Welcome Home: Officer returns to daughter, new home
DIXON – Ryan Bivins came home from his 10-month military deployment to a new house and a new daughter.
His two sons, Carson and Brady, 4 and 2, were eager to show him the house, starting with their bedroom, playroom and all their toys. Carson wore his red Power Rangers costume that he had gotten for his birthday.
But after the drive from Bloomington and meeting the welcoming party gathered in the parking lot of Dixon High School, Ryan and Jordan Bivins were ready to put the children to bed.
“I put my kids to bed, and that was pretty awesome, to tuck them in and tell them stories,” he said. “I held my daughter and kissed my wife.”
The Dixon police officer was part of an 18-man team, all from the Illinois National Guard, sent to train Polish soldiers who they were then deployed with 2 months later to the Ghazni Province in southeastern Afghanistan.
“We were up an elevation [of] about 7,600 feet, so we were in the mountains,” Bivins said. “The seasons were a lot like ours here. We had a pretty harsh winter, a lot of snow, and then during the summer months, it was hot.”
Despite being trained as an intelligence officer, Bivins was assigned as a brigade engineer, managing all the construction in the province. Adding to the intimidation factor, he said, the position was normally filled by a major. At the time, Bivins was a lieutenant.
“The first time out, you know, you always wonder what’s going to happen, but I guess, just like anything else, you don’t get comfortable, but you get accustomed to, ‘All right, we’re heading out,’” Bivins said.
But in nearly daily conversations with family via Skype, he didn’t really talk about his new job.
Sitting on the floor of their boys’ bedroom, as Carson and Brady raced their toy cars, Jordan said the conversations were a lot of moments like that, with Ryan just watching the boys play and show off for him.
Over the months, Brady went from just learning how to talk to speaking full sentences. Carson, he said, took over some of the responsibilities, “acting as the man of the house.”
Since he doesn’t go back to work until mid-June, he’s focusing on spending time with his sons and his daughter, Bailey, who he had previously seen only on Skype because she’s just 3 1/2 month old. They found out about the baby about week before Bivins’ deployment
The extended family has a trip to Florida planned to cap Bivins’ time off. Carson’s got it all planned out: “I’m going to help him build a sandcastle ... as tall as Daddy. Daddy can help me. It’s going to have his face on it.”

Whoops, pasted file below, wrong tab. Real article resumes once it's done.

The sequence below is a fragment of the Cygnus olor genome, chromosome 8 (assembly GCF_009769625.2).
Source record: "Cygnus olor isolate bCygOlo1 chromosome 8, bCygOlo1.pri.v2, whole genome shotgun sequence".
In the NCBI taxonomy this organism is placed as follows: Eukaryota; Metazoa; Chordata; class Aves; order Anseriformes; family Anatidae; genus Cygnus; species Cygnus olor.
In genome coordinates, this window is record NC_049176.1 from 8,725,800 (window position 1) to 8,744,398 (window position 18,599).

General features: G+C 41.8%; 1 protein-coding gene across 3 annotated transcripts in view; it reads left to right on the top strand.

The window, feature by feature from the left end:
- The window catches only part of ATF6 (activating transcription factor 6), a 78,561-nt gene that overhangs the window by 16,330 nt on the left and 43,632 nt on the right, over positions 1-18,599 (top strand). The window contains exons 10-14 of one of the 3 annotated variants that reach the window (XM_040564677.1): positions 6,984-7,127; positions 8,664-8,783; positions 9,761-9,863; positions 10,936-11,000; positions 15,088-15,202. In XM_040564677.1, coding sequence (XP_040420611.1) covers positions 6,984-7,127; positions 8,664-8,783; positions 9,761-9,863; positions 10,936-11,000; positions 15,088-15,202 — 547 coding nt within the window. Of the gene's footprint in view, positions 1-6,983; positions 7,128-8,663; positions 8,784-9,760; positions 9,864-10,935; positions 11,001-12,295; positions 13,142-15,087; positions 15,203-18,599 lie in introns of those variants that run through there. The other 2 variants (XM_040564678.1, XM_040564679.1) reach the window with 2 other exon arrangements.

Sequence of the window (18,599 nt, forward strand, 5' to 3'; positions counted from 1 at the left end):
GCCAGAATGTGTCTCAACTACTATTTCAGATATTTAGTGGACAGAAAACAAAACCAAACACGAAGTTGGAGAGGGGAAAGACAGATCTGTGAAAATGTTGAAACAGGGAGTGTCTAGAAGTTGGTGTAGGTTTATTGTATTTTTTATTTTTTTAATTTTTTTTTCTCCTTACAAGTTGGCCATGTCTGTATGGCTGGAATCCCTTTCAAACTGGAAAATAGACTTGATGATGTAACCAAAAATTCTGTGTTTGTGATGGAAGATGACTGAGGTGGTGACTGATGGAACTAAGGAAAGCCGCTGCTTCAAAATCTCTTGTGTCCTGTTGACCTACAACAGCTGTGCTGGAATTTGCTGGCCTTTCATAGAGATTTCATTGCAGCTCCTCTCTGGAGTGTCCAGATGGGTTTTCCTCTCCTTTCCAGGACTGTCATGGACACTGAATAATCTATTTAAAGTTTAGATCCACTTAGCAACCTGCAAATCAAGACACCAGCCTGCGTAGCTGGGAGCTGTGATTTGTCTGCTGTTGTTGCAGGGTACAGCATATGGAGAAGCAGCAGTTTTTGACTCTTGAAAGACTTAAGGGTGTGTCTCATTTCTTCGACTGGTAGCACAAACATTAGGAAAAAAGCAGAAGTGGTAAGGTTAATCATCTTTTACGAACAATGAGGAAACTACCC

Each day while Ryan was gone, Jordan and the boys would take one seashell out of a jar full of shells and put it into an empty box.
“After we put the seashell in, what would we do?” Jordan asked Carson. “Pray,” he said, dragging out the “a.”
“And then what did we get to do when all the seashells were in the empty box?” she said. “Pick Daddy up,” Carson said enthusiastically.
The boys also had their own daddy buddy, a stuffed doll in cameo with Bivins’ picture on its head, and a pillow and blanket with family photos on them.
Even though it was sometimes exhausting and got harder during the last months as the boys asked more frequently where Daddy was, Jordan was surprised how well she handled the months he was gone.
“When we were in college, when he went into the military, we always knew that it was a possibility that he would deploy,” she said. “We would go to coming home ceremonies and different things, and I would be an emotional wreck.
“It was amazing, though, how God gave me exactly what I needed because I cried very rarely, not that it didn’t bother me or upset me that he was gone. It just, ‘He’s gone. This is what we have to do. We’ve got to get through it. Don’t sit around and think about it.’”
It helped that their parents, Sara and Randy Ortgiesen and Tim and Terri Bivins, helped out, baby-sitting the kids and taking them on Saturday nights, and her sister, Parker Ortgiesen, who works as a full-time nanny, moved in.
Illinois Army National Guard Cpt. Ryan Bivins
Unit: Bilateral Embedded Staff Team (BEST) A8
Places of service, dates and duties: Bivins joined the Illinois National Guard in 2006 while attending Olivet Nazarene University. He was deployed to Poland and then Afghanistan for 10 months. He returned in early May.
Family: Bivins and his wife, Jordan, 25, have three children, Carson, 4, Brady, 2, and Bailey, 3 1/2 months. His parents are Tim and Terri Bivins of Dixon. Her parents are Sara and Randy Ortgiesen, also of Dixon.